It was a great week to be long dollars and to gauge the durability of the dollar’s rally, it is important to understand that there was not 1 but 4 main catalysts for the U.S. dollar’s recovery this past week – 1) sharp rise & recoupling with Treasury yields 2) softer global data 3) decent retail sales / optimistic Beige Book, 4) lack of fresh geopolitical risks. Investors were relieved that after striking specific targets in Syria, Trump did not escalate tensions further and instead abandoned plans for more sanctions. But it too soon to be optimistic about a change in behavior as Trump turned his attack to OPEC on Friday, calling oil prices artificially high and saying it “will not be accepted.”
If President Trump stays relatively quiet, U.S. data beats and 10 year Treasury yields edge closer to 3%, the U.S. dollar can extend its gains. The most important piece of data on the U.S. calendar will be first quarter GDP on Friday. Before that, the calendar is dominated by housing data and a consumer confidence report. Since GDP is not due until the end of the week, Treasury yields should have a greater impact on the dollar’s flows. If 10 year rates break 3%, stocks could crash leading to a broad based FX sell-off. Consumer confidence, which is due on Tuesday is likely to hurt more than help the greenback because sentiment will probably be dented by recent headline risks. There’s also a Bank of Japan monetary policy announcement but no changes area expected as the Japanese in no rush to exit from their ultra-easy monetary policy.
Euro is trading lower ahead of next week’s European Central Bank’s monetary policy announcement. After consolidating for 8 trading days and failing to break above 1.24 throughout that time, the EUR/USD finally broke down on cautious comments from ECB member Weidmann. The head of Germany’s Bundesbank said there were recent indications that the first quarter in Germany was “not so brilliant.” However on Friday, ECB President Draghi also said growth momentum is expected to continue and their confidence in the inflation outlook increased but the euro-area growth cycle may have peaked. Euro will be the main focus in the week ahead with a central bank rate meeting, Eurozone PMIs, the German IFO report and German labor market numbers scheduled for release. Since the last monetary policy meeting we’ve seen more deterioration than improvement in the Eurozone’s economy. Therefore we don’t expect Mario Draghi’s outlook to improve materially this month as German sentiment and spending deteriorates. The ECB is not ready to signal the end of QE and they are not thinking about raising interest rates anytime soon. If the PMI and IFO reports, which will be released before the rate decision miss expectations, investors will position for renewed dovishness from the central bank. The risk is to the downside for euro and dovish comments from Draghi could drive EUR/USD to 1.21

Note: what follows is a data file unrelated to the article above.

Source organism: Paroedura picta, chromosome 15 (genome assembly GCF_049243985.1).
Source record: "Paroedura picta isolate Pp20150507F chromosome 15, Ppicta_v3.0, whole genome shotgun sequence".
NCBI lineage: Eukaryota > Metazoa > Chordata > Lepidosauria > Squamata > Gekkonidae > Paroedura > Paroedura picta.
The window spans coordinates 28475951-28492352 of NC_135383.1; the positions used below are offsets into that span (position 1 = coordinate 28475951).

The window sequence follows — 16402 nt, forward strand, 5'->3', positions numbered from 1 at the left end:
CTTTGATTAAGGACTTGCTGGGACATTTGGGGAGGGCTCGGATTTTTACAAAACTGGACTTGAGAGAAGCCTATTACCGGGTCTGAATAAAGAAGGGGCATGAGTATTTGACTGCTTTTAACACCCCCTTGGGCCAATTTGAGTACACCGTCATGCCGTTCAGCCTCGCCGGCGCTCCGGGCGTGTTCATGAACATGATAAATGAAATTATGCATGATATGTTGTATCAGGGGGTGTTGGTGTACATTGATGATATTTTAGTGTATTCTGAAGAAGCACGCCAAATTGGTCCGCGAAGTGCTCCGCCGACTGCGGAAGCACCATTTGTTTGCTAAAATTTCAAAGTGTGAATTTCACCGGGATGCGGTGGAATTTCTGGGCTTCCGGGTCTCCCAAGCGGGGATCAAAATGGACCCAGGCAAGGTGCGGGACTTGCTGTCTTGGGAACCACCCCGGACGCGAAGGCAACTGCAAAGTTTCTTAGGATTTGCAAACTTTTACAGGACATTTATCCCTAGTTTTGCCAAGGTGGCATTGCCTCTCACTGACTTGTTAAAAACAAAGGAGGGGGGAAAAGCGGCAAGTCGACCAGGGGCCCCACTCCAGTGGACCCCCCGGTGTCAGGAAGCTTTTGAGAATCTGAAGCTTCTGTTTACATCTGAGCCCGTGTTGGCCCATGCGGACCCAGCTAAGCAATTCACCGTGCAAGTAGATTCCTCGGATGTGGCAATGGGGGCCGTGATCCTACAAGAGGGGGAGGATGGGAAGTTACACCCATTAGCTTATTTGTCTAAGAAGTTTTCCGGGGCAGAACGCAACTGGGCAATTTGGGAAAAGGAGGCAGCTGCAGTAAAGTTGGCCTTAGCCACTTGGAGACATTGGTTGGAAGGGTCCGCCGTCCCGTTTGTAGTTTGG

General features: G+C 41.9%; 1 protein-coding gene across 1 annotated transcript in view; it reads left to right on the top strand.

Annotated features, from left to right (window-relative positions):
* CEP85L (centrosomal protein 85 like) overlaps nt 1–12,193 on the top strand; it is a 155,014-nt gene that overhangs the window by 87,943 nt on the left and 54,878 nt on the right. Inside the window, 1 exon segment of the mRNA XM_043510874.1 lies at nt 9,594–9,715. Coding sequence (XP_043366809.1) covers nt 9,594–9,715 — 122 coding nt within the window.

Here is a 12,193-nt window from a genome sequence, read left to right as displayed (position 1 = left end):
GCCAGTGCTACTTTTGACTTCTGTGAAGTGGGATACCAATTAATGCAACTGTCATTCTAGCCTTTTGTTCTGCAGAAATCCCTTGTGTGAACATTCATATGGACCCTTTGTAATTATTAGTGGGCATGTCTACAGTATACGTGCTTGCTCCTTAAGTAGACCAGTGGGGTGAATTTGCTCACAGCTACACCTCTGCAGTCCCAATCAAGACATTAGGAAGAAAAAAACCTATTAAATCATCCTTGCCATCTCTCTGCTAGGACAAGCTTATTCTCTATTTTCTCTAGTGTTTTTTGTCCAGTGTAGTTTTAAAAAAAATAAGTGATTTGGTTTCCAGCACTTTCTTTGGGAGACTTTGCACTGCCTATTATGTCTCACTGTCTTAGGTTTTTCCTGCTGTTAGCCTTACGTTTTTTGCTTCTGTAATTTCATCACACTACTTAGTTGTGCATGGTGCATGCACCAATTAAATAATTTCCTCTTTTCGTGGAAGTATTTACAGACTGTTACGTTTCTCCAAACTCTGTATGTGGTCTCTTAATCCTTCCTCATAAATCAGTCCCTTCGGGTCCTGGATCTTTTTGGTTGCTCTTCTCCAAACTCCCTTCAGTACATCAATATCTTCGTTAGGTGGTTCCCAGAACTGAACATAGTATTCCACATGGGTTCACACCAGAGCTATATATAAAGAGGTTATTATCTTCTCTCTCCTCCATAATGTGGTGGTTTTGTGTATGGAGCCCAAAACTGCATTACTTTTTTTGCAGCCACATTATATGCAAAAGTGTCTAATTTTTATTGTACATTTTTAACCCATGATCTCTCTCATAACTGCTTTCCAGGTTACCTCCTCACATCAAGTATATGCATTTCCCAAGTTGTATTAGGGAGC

Sterling peaked this week on the back of disappointing data and dovish comments from Bank of England Governor Carney. Retail sales, consumer prices, and wage growth all fell short of expectations, prompting the central bank governor to say that while there area some differences in monetary policy views, we’ll take them into consideration while being conscious “that there are other meetings over the course of the year.” In other words, he’s basically telling us that they have plenty of time to raise interest rates and they don’t need to do it in May. In response, next month’s rate hike expectations dropped from 96% on Monday to 50% by Friday. As the trend of softer data began earlier this month, this pullback in expectations and sterling are not are surprise. Even if the BoE ends up being optimistic, the next meeting is 3 weeks away so further profit taking is likely. For this reason, we expect further losses in GBP/USD with a possible slide down to 1.3850. The only piece of meaningful U.K. data on the calendar is first quarter GDP, which is scheduled for release at the end of next week.
All 3 of the commodity currencies extended their losses on Friday. The latest Canadian economic reports took USD/CAD above 1.27. While retail sales grew 0.4%, excluding autos spending stagnated in the month of February causing the 3 month average to drop to its lowest level since 2015. Consumer price growth also eased to 0.3% from 0.6%. These reports reinforce the Bank of Canada’s cautiousness and shows how the economy slowed from the prior month. No economic reports were released from Australia and New Zealand dollar but the strength of the greenback took AUD/USD and NZD/USD close to their monthly lows. For AUD/USD the key level to watch is .7650 – if that breaks the next stop could be .75 cents. The pair could hit this level if consumer price growth falls short of expectations next week. CPI is expected to accelerate year over year but with consumer inflation expectations declining, the risk is to the downside. NZD is also vulnerable if the trade balance falls short, which is possible given the decline in dairy prices in March and weaker manufacturing activity.